Please use this identifier to cite or link to this item: https://zone.biblio.laurentian.ca/handle/10219/3776
Title: The role of non-neuronal acetylcholine production in immune cells
Authors: Lachapelle, Maryse
Keywords: Cholinergic system;immune cells;acetylcholine,;choline acetyltransferase,;bone marrow;derived macrophages;inflammation
Issue Date: 1-Oct-2021
Abstract: The cholinergic system deals with the production, function, transport, and degradation of acetylcholine (ACh), a molecule commonly known as a neurotransmitter. This system has been shown to regulate inflammation via its resolution. Although increasing evidence suggests the importance of ACh in immune regulation, its role within specific immune cells remains inconclusive. Assessing the presence of cholinergic markers in immune cells in conjunction with their pharmacological inhibition will thus help to clarify the functional roles of the cholinergic system in the immune response. The aim of this study was to evaluate the role of non-neuronal ACh production in immune regulation. Expression studies using qPCR, western blots, mass spectrometry, and immunocytochemistry revealed the presence of ACh and choline acetyltransferase in immune tissues and within immune cells of such tissues. In addition, the effect of cholinergic inhibitors on immune function was examined on M1/M2 murine bone marrow derived macrophages (BMDMs) by examining their cytokine profile. Overall, inhibiting the synthesis of ACh seemed to significantly cause cell death in M1 BMDMs and non-significantly cause cell death in M2 BMDMs; yet other treatment conditions did not seem to cause cell death. However, due to pharmacological and statistical limitations, cytokine secretion profiles were generally inconclusive. These data further shed light on the role cholinergic system within immune cells, but further research would be necessary to validate these findings.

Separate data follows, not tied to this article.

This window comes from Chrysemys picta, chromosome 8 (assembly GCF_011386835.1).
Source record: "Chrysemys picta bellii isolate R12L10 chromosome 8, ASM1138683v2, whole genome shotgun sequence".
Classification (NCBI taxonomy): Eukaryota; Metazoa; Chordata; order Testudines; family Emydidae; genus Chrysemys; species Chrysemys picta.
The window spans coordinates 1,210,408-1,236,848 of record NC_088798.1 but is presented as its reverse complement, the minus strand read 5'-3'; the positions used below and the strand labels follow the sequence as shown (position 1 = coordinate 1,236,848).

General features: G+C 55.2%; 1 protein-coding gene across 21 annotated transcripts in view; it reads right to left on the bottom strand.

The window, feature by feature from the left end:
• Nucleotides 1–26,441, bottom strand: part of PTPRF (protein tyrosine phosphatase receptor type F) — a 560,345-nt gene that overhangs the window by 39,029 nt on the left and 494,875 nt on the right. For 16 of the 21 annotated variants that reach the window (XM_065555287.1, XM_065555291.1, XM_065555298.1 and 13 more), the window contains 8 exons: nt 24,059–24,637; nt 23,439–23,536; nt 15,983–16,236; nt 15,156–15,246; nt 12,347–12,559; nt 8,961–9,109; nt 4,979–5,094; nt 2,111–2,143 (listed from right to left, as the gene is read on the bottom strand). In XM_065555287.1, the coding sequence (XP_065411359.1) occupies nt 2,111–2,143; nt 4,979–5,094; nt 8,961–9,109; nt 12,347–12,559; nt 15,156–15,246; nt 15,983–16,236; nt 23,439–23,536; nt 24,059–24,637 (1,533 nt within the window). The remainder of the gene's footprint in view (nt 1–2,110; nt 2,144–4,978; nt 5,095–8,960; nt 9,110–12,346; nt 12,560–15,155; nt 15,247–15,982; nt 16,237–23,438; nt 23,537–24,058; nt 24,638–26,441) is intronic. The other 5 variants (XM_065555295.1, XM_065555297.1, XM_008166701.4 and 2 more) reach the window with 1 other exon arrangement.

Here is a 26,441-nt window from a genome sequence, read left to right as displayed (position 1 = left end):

URI: https://zone.biblio.laurentian.ca/handle/10219/3776
Appears in Collections:Chemical Sciences - Master's Theses

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